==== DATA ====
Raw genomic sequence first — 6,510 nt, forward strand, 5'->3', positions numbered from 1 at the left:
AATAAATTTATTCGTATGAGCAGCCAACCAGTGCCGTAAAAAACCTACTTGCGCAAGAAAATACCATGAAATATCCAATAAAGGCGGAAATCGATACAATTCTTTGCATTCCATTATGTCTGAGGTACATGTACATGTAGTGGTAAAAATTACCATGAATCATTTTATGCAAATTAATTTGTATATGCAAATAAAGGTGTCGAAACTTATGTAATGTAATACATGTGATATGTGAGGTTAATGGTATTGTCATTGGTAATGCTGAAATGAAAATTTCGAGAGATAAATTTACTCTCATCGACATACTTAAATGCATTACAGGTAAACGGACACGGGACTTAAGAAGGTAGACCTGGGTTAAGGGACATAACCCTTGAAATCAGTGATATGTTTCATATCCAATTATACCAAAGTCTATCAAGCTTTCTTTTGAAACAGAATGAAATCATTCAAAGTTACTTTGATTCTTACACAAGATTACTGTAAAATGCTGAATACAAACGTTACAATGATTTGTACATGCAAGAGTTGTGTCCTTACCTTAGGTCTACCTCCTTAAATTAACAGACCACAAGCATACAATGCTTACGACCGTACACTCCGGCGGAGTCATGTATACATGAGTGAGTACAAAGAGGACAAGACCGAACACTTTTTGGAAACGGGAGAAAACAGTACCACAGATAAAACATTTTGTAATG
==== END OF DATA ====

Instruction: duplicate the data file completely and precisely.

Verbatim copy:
Raw genomic sequence first — 6,510 nt, forward strand, 5'->3', positions numbered from 1 at the left:
AATAAATTTATTCGTATGAGCAGCCAACCAGTGCCGTAAAAAACCTACTTGCGCAAGAAAATACCATGAAATATCCAATAAAGGCGGAAATCGATACAATTCTTTGCATTCCATTATGTCTGAGGTACATGTACATGTAGTGGTAAAAATTACCATGAATCATTTTATGCAAATTAATTTGTATATGCAAATAAAGGTGTCGAAACTTATGTAATGTAATACATGTGATATGTGAGGTTAATGGTATTGTCATTGGTAATGCTGAAATGAAAATTTCGAGAGATAAATTTACTCTCATCGACATACTTAAATGCATTACAGGTAAACGGACACGGGACTTAAGAAGGTAGACCTGGGTTAAGGGACATAACCCTTGAAATCAGTGATATGTTTCATATCCAATTATACCAAAGTCTATCAAGCTTTCTTTTGAAACAGAATGAAATCATTCAAAGTTACTTTGATTCTTACACAAGATTACTGTAAAATGCTGAATACAAACGTTACAATGATTTGTACATGCAAGAGTTGTGTCCTTACCTTAGGTCTACCTCCTTAAATTAACAGACCACAAGCATACAATGCTTACGACCGTACACTCCGGCGGAGTCATGTATACATGAGTGAGTACAAAGAGGACAAGACCGAACACTTTTTGGAAACGGGAGAAAACAGTACCACAGATAAAACATTTTGTAATG